For this purpose, preclinical studies in animal models provide valuable clues for clinical trials.
Transplantable murine melanomas are well-established models for the study of experimental cancer therapies. Many immunotherapeutic protocols have been tested using the murine B16 melanoma cell line (and its sublines) that originates in the syngeneic C57BL/6 (H-2b) mouse strain. Although
B164A5 is one of the most widely used cell line for the murine melanoma model, as evidenced by the latest papers in the field (Danciu et al. 2013a,b; Lee et al. 2013; Villareal et al. 2013; Ookubo et al. 2014), several subline derivates have been obtained to study different therapeutic strategies. © 2015 The Authors.
International Journal of Experimental Pathology © 2015 International Journal of Experimental Pathology 1
Int. J. Exp. Path. (2015)
The sublines B16F1 and B16F10 were derived from the mother B16 line by selection for their ability to form lung colonies in vivo after intravenous injection and subsequently established in vitro after one (B16F1) or 10 (B16F10) cycles of lung colony formation. B16F10 is a subline that possesses high lung metastasis ability, whereas B16F1 is a subline with low metastatic potential (Fidler 1973; Teicher 2010).
B16GMCSF is a subline derived from B16F10 by transduction, employing an MFG retroviral vector-encoding murine
Granulocyte - Macrophage Colony Stimulating Factor (GMCSF) (Kumar et al. 1999). It has been shown that GM-CSF surface-modified B16F10 melanoma cell vaccine may induce protection against the wild-type tumour challenge (Gao et al. 2006; Danciu et al. 2013a,b). The fourth cell subline analysed in this study is B16FLT3. It was also obtained from the murine B16 cell line, which was transfected with the gene for the Fms-like tyrosine kinase 3 (Flt3)-L cytokine (Vargas et al. 2006; Danciu et al. 2013a,b). Although both GM-CSF and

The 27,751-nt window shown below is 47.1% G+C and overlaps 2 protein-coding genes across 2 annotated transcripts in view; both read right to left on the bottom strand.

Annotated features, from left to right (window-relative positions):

Flt3 ligand induce marked expansion of dendritic cells, it has been shown that GM-CSF-secreting tumour cells promoted higher levels of protective immunity than vaccination with
FLT3-L-secreting tumour cells (Zarei et al. 2009).
The aim of this study was to analyse the behaviour of this four different B16 murine melanoma cell sublines in the
C57BL/6J host, more specifically skin-targeted analysis, with respect to two parameters: clinical (tumour volume, melanin amount, erythema) and histological features [Haematoxylin and Eosin (H&E), S100, Vascular Endothelial Growth Factor (VEGF) expression].
Materials and methods
Mouse adherent melanoma cell line B164A5 was purchased from ECACC (European Collection of Cell Cultures,
Salisbury, UK). B16F10, B16GMCSF and B16FLT3 cells were provided by Prof. Radeke, Pharmazentrum Frankfurt/
Center for Drug Research, Development, and Safety, Clinic of JW Goethe University, Frankfurt, Germany. Cells were grown in Dulbecco’s modified Eagle’s medium (DMEM) supplemented with 10% heat-inactivated foetal calf serum (FCS), 1% non-essential amino acids and 1% penicillin– streptomycin in a humidified atmosphere containing 5%